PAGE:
Andrew cracked his butter knife through the shrimp’s pink shell. Droplets of olive oil flung across the table. One landed on Gillian’s cyan blouse. She had called the color cyan and had bought it for the honeymoon because she still tried to impress him.
“This is silk,” she said. “Can you ask the waiter for club soda?”
“We’re in Italy, bella. Try to speak-a Italian.” Andrew waved his pinched fingers in that Roman way. The stain began to set.
The waiter appeared carrying a beaten brass pot adorned with an acorn-nubbed lid. When he lifted it, a smell of stewed thyme and roasted garlic wafted through the restaurant. Fish bits, half-shelled clams, and fatty prawns lay drowned in the boiling stock.
Andrew had read an article, “Amalfi’s Festival of the Holy Skull” on The New York Times travel site. Twice a year, St. Andrew’s head was revealed to tourists and worshippers. He had emailed Gillian a link with the subject, “How amazing would this be?”
“The soda,” Gillian said.
“Scusi,” Andrew said. “Bigoni bikini acqua di club.”
“Bikini?” The waiter turned. “Bikini are for the butts.”
Gillian pointed to the glass on the table. She had wanted to honeymoon in Hawaii, the Big Island, where people spoke English and it was all-inclusive.
“Ah, si, si, bella donna della mare.” The waiter fluttered off.
“This language is too poetic. Just because every word ends in a vowel, doesn’t change the words’ meaning. A melody is only half a song’s harmony. The Anglo-Saxon’s were right to chop down the falso romance,” Gillian said. She dipped her napkin into the still water and dabbed the spot.
“There you go,” Andrew said.
The article also mentioned La Trattoria di Gemma. It was nestled in a sea cliff above St. Andrew’s Cathedral. Diners could see the tiered, colored homes of Amalfi dripping down to the ocean below. There were yachts bobbing in the distance, their lights illuminated hoops of water. Everything seemed contained in a large dome. That morning, they had gone to the cathedral to witness the unveiling. Sixty steps led up to the black and white striped cathedral. The inside was plainer than most Italian churches, more Moorish than Renaissance the tour guide had told them. In the crypt, an ancient nun pulled a maroon, velvet curtain revealing a white coral altar and a head incased in glass. When it was revealed, the nun prostrated and wailed, repeating, mio santo, mio santo
Andrew scooped a clam from underneath the broth. “Maybe l’ll move here and become a fish monger. You can learn to really cook.”
“I make us meals all the time at home.” Gillian rubbed, hoping to erase the stain, but she only spread the oil. “Do you see the waiter? It must be club.”
“You’re the one who said you wanted to study different cuisines.”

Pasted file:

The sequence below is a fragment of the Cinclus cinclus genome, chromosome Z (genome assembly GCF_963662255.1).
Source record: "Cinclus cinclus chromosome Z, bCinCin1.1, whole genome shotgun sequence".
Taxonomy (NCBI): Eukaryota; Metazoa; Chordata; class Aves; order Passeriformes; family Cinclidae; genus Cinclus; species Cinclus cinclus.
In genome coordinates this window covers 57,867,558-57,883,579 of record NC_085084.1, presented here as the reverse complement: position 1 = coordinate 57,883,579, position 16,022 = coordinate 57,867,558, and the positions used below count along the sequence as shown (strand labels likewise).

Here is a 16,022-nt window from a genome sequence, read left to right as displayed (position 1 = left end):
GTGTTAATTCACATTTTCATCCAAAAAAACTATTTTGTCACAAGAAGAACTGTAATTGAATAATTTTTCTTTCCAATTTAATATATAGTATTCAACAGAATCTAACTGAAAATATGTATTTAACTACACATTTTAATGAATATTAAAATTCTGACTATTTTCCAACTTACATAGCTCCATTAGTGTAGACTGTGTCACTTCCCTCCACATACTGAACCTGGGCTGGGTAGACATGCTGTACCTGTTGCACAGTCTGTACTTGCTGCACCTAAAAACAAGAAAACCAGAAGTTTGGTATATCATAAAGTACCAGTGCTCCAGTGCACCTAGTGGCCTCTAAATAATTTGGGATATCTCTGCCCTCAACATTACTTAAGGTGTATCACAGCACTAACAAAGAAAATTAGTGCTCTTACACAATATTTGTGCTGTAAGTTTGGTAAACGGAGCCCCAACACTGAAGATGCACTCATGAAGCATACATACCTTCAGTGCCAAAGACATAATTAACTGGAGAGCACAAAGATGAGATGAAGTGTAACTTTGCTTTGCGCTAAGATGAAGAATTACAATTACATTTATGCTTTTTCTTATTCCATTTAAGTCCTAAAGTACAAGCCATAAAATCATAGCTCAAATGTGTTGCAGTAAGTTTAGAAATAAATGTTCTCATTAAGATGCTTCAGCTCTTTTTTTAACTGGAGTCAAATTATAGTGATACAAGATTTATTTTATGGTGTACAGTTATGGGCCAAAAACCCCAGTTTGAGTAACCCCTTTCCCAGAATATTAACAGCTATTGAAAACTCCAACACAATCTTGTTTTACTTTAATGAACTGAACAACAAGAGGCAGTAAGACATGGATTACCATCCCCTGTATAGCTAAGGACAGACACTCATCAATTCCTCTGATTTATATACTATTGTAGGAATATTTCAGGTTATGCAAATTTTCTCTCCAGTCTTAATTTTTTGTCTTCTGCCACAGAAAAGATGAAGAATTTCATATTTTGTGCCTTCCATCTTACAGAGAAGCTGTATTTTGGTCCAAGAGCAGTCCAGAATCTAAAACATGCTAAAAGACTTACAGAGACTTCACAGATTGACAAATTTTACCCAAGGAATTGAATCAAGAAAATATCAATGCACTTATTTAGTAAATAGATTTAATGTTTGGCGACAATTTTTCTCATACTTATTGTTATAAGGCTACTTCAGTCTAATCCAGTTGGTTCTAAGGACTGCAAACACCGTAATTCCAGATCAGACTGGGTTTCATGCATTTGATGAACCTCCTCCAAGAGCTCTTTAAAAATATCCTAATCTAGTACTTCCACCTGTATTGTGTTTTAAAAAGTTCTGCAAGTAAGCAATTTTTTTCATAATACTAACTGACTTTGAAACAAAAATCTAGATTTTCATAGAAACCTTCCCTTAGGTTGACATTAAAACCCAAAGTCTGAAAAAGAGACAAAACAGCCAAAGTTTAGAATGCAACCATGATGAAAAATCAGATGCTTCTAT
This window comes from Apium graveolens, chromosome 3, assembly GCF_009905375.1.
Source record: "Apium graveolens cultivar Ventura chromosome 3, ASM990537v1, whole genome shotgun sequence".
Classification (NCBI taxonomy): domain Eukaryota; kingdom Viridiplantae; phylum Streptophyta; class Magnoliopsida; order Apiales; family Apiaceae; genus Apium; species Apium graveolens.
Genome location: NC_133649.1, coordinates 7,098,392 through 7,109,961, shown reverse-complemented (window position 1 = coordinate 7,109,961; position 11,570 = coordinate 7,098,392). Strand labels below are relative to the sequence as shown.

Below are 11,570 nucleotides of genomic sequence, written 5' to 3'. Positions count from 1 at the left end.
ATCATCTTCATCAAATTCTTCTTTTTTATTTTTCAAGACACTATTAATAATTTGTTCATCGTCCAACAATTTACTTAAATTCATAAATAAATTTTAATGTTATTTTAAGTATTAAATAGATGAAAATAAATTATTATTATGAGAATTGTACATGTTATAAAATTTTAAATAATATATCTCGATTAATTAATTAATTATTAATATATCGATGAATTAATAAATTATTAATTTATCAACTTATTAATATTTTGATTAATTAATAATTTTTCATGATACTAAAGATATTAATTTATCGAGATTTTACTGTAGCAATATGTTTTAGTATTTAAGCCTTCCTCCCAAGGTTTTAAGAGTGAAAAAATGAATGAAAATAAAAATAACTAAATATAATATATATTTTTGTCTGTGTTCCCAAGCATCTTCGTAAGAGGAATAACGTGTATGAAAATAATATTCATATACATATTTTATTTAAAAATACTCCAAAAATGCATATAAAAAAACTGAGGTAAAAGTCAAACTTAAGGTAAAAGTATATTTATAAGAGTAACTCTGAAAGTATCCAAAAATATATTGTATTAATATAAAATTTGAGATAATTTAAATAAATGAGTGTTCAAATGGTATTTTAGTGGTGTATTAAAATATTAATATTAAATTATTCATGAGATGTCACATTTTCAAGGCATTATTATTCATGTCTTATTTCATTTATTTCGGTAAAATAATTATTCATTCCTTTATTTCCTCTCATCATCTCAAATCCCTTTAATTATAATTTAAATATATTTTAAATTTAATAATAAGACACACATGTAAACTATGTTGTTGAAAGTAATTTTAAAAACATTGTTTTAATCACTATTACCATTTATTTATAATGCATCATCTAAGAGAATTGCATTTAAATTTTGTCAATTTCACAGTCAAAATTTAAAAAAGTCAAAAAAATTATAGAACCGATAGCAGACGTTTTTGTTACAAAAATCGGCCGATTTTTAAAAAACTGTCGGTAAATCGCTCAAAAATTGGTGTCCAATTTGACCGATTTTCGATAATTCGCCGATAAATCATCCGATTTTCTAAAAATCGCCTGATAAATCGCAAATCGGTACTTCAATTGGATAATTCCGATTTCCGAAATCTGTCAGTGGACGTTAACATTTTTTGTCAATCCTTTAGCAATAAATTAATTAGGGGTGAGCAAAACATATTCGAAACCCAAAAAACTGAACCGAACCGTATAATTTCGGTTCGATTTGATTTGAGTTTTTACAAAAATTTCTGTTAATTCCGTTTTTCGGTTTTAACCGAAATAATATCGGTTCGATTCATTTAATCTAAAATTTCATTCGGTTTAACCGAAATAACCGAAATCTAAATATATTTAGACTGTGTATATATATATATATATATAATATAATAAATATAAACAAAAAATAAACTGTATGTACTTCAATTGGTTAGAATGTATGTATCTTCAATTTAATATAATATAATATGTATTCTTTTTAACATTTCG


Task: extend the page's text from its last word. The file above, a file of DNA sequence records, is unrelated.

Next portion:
“I don’t think I could eat a fish if I saw its eyes.”
“I’m not Catholic anymore,” Andrew said, “but when I saw people praying to St. Andrew’s head, I felt like my name meant something.”
When Gillian first saw the head, she so badly wanted to sob like the sister so Andrew would see she understood the depth of it all. But it reminded her of a swollen Yukon gold potato. It had no distinguishing facial features — no sockets, no nose, no lips or chin. It looked weathered, eroded to a mummified ball. She imagined children tossing it back and forth.
Abandoning the napkin, Gillian folded her blouse at the stain’s center and scrubbed the wet silk together.
“It was a holy mind, preserved for centuries so people could worship it. And that altar. A sculptor spent twenty years carving it out of white coral to enshrine my saint’s head.” Andrew flayed the fish. “Taste? I should buy you a cookbook,” he said.
“I think I could cook this food. It’s about having the right kitchen.”
“They say the batter makes the bat.” He ate a whole scallop.
“Saint Andrew demanded to be crucified on a saltire cross because he thought himself unworthy to die in the same position as Jesus.” The pot had become a cemetery of fish exoskeletons. “Americans don’t see life as one big symbol.”
Gillian did. She had said yes when Andrew asked her to marry him because he wore a fitted jacket — a symbol for intelligence. She had loved laborers, mostly.
“I could become a coral carver,” he said it as if it were a revelation.
“What are you talking about?” she said.
“Life and what I want from it.”
“I think you should say we now.”
“You don’t want to cook, Gill, that’s fine, we’ll find you a new hobby.”
“That’s not the point, and I think you know it.”
“What’s the point?”
“You’re attached to nothing.” The stain had become a splotch that covered her right breast.
“Dolce?” The waiter said.
“Two tiramisus,” Andrew said.
“Just one,” Gillian said, “and the soda.”
The waiter snapped once and left.
Quickly, he returned with a goblet of tiramisu. Andrew shaved the side of his fork through the layers of sponge cake soaked in espresso. His mouthful had a glob of the whipped mascarpone topped with bits of chocolate. He ate it and moaned and Gillian wondered if Andrew closed his eyes right then, could he tell her the original color of her blouse.
It may have been the way he said it or that he said it before bothering to completely swallow, as if he knew before the tiramisu even arrived that he’d make sure she understood not ordering one was a mistake, but at that moment Gillian imagined leaping into the sea and swimming towards a twinkling yacht.
Instead, she picked up her fork and stabbed his desert. She closed her lips around it and bit hard into the metal prongs.
“Far too sweet,” she said, and the waiter reappeared with a cup of club soda.